Friday, 2 April 2010

The Church in Taizé, Now and Then

Romanesque chruchAs readers of this blog will have noticed, the church at Taizé fascinates me. The last time I wrote about it, I wrote how the church expands and contracts with the seasons to accommodate more or fewer people (see here). But in this blog I am going to attempt to reconstruct its history.

When Frère Roger returned to Taizé after the war, he returned with three like-minded individuals and this was the beginning of the Taizé order. However, the order was not formalised until a couple of years later when the Taizé rule - a “parable of community” – had been written. On Easter day in 1949, seven brothers committed themselves to a life following Christ in simplicity, celibacy and community. This small community celebrated their daily rites in the Romanesque church in Taizé. This church is very small and as the numbers of summer pilgrims increased, the church became too small to house everyone who wanted to take part in the services. So early in the 60s it was decided that a bigger church be built.

1960s churchAfter the war, a German Christian movement was set up, by volunteers, to help countries who had suffered under the Nazis. It consisted of a group of architects who’s intention was to build symbols of reconciliation in places where the war had caused great pain. This group was called Aktion Sühnezeichen Friedensdienste, or Action Reconciliation Service for Peace (ARSP) and it still exists to day. It was in the early 60s that ARSP decided to work with the Taizé community to build the Church of Reconciliation. The monks designed the church and with the assistance of ARSP architects, its volunteer youth workers and other Taizé volunteers, the church rose out of the ground.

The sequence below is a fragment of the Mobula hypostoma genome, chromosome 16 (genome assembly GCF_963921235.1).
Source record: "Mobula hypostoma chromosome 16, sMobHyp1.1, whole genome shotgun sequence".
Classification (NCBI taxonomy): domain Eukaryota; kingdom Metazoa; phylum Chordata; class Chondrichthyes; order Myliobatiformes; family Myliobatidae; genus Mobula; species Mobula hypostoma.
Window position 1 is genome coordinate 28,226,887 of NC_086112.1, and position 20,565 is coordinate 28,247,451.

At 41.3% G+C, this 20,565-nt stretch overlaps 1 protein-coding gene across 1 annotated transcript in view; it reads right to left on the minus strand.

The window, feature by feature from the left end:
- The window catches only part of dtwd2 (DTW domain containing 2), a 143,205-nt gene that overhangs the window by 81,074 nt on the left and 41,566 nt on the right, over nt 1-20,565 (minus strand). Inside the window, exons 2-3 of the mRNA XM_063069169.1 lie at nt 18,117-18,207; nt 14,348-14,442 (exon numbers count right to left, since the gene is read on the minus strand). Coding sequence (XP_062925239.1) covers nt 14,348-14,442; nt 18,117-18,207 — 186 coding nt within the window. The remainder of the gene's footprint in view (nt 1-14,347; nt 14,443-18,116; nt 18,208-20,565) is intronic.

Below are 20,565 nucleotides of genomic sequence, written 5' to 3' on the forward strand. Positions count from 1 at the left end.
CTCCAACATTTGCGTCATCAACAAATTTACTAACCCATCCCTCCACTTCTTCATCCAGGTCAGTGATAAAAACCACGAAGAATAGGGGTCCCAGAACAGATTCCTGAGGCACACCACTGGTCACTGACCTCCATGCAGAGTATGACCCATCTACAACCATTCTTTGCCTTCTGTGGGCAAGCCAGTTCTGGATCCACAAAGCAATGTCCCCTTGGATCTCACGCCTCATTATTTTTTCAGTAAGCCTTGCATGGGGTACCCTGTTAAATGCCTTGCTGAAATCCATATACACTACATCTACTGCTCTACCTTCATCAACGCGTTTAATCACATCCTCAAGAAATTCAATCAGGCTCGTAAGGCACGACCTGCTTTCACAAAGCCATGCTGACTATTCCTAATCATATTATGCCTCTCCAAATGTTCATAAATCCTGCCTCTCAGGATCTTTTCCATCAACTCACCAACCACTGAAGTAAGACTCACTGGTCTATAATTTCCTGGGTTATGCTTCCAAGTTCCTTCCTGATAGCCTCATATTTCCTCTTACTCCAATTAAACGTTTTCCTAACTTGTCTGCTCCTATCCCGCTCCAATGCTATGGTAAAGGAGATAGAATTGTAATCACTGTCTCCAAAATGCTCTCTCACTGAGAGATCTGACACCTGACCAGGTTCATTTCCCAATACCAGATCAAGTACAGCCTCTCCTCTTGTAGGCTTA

1980s church with tentThe floor area of the Romanesaue church was roughly 90 mˆ2, capable of housing 90 – 100 worshipers and the new Church of Reconciliation was about 1,020 mˆ2, well over ten times the size. It was a huge leap of faith to believe that this new church could ever be filled. But by the early 70s it was obvious that the community had in fact underestimated the size of church needed and in the height of those summers it had to erect circus style tents by the front entrance to increase capacity.

2000s churchThe tents were one option, but in the early 90s a more permanent structure was conceived and planning permission was then given to increase the size of the new church. The church has been added to over the years with extra length and extra wings so that the church is now not far short of 4,600 mˆ2. It has to be said though that even now in the height of summer the Saturday evening and Sunday morning services attract more people than the church can hold and many of the faithful have to follow the services from outside.

So in the course of 50 years the capacity of the church has increased from a tiny village church to a huge building which is ¾ of the size of St Paul’s Cathedral in London. It is now difficult to imagine that this was ever just a small community of 7 monks.

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